While most organisations aim to reduce their tax burden wherever legally possible, there can be an issue with public perception if companies are seen to be paying less than their fair share. Auditors should identify tax areas of concern so that companies can take appropriate steps to either minimise the burden or explain abnormally low tax rates.

6. Are there any areas of operation that are particularly susceptible to fraud, and how has the firm modified its audit approach to address this?
Corporate fraud is on the rise, and new technologies and business processes are creating more opportunities for fraudsters to profit. By identifying areas susceptible to fraud in the audit process, companies can take steps to protect themselves and investors from losses resulting from fraud.

7. How is the audit firm addressing IT risks in its audit approach, and how does it rate the organisation’s IT controls?
Similarly, the risk of being targeted by cyber criminals continues to grow, along with IT risks that are not malicious, such as user error. Minimising these risks is part of good corporate governance, and the audit process must take this into account.

8. Are there any areas where the audit firm is maximising collaboration with internal auditors to fully utilise their knowledge of risk and operating environments within the organisation?
While the audit firm provides an independent evaluation, they can achieve a fuller and more accurate view of the organisation if they leverage the existing knowledge of the internal team. Internal and external teams should set goals and expectations around collaboration to achieve the best possible result.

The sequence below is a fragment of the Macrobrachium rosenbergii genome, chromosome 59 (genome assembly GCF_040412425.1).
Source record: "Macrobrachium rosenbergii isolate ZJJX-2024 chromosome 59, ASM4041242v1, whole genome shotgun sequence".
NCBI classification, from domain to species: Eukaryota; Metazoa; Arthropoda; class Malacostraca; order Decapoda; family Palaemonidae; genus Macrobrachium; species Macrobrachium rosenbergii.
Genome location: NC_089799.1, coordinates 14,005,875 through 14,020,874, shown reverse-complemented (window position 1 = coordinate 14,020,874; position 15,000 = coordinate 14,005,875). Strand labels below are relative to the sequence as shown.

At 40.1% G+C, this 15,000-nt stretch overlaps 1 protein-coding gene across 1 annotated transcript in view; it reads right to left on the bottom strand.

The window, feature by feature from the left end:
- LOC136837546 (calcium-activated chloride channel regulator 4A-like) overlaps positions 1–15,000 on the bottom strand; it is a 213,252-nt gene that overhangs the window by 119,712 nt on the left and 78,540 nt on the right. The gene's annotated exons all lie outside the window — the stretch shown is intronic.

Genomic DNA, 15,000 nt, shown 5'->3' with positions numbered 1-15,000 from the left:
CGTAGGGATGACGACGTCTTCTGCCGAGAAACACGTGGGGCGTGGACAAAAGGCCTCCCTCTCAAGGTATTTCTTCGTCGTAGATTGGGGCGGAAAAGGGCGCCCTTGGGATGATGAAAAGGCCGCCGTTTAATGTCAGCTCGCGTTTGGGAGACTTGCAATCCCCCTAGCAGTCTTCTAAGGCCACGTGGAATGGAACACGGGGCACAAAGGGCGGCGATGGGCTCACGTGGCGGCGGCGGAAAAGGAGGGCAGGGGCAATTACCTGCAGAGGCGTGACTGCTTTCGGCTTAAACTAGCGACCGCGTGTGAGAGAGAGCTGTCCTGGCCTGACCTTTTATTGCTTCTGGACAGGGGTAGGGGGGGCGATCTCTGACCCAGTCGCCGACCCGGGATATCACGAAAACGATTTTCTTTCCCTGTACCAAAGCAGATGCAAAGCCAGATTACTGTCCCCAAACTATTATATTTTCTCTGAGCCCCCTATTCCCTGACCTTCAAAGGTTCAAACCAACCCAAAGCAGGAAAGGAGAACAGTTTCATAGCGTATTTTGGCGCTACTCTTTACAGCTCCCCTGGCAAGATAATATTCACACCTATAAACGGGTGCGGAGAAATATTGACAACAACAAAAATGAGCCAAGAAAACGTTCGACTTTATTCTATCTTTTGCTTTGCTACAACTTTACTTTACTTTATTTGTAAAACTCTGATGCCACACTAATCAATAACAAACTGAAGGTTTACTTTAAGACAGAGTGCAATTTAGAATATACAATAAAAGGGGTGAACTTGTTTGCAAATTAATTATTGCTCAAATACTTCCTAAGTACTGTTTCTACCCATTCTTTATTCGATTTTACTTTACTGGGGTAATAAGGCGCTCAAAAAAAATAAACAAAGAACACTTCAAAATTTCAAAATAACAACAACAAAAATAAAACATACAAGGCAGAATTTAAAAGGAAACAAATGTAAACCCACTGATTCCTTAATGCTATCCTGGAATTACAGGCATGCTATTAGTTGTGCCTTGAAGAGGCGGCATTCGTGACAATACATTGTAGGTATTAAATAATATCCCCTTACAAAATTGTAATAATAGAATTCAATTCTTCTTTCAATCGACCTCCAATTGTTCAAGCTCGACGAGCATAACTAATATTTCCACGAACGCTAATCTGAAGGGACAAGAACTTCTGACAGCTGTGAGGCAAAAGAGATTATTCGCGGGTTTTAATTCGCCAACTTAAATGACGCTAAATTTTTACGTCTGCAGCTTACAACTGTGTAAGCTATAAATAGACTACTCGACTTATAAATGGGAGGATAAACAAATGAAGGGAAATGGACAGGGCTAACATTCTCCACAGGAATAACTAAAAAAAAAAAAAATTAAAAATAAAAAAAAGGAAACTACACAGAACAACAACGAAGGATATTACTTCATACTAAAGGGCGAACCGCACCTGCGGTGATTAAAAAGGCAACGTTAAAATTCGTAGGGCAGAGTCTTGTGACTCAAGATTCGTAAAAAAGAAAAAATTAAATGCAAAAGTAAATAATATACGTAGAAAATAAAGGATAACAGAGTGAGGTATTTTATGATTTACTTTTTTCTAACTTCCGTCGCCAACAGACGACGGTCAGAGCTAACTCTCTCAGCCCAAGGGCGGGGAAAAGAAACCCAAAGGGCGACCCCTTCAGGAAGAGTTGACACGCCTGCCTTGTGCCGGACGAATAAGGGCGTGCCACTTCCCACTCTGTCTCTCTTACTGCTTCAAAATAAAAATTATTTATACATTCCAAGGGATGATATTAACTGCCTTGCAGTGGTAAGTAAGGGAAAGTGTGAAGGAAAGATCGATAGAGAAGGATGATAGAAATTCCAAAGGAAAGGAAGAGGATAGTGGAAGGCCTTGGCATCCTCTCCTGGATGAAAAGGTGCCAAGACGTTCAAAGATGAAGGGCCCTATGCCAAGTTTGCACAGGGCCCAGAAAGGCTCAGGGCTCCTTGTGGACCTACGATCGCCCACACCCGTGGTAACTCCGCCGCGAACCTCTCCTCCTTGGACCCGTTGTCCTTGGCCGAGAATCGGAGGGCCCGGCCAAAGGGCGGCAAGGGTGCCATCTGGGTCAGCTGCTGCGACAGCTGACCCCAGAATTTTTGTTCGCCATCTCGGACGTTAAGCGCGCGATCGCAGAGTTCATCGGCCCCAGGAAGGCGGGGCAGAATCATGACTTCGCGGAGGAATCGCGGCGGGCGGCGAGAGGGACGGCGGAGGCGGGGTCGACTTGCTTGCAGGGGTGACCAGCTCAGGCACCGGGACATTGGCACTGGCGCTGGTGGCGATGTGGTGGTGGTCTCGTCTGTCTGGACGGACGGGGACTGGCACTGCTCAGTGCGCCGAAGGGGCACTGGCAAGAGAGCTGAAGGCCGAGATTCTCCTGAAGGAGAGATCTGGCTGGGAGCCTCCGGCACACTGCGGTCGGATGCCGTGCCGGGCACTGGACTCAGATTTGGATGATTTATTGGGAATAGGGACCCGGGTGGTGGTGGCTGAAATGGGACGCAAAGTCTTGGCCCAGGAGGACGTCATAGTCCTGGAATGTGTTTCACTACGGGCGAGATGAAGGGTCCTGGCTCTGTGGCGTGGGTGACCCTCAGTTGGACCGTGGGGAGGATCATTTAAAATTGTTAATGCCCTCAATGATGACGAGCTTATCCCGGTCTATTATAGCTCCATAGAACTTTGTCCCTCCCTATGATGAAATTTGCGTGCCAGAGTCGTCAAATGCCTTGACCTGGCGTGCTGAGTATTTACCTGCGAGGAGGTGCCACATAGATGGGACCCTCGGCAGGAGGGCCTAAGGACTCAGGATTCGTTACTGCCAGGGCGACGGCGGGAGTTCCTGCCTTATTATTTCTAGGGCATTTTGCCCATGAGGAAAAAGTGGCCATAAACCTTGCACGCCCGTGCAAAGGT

9. How do the organisation’s accounting policies compare to others in the market?
Benchmarking is an important part of understanding the organisation’s place among competitors. If the audited organisation has aggressive accounting policies compared with competitors, this could be a danger signal for investors. It could indicate that the company is overstating its value in a flat or depressed market, for example. If the organisation has conservative accounting policies, it could mean there is hidden value in the company.

10. Are there any areas where company processes were ineffective or inefficient, and how should they be remedied?
Successful businesses are always looking for ways to improve. The audit process should facilitate improvement by identifying areas for improvement.
If the audit committee decides to meet with auditors without management present, they could ask the following questions:

1. Did management provide full and transparent cooperation for information requests?
This helps clarify the validity and trustworthiness of the audit, since an audit based on incomplete or inaccurate information is less useful.

2. What is your view of the competency, integrity, and resourcing of the finance team?
An inadequate finance team can spell disaster for an organisation. If the audit firm identifies issues in the team, companies can address them sooner and potentially avoid negative outcomes.

By working closely with the external audit firm, companies can derive significant value from audits. The audit committee must take ownership of the process and communicate clearly with the firm in order to get a clear, accurate audit report that reflects the business’s true value.

To discuss, please do not hesitate to contact Ged Stenhouse, National Head of Assurance & Advisory and Partner in the RSM Canberra office, on
02 6217 0300 or [email protected].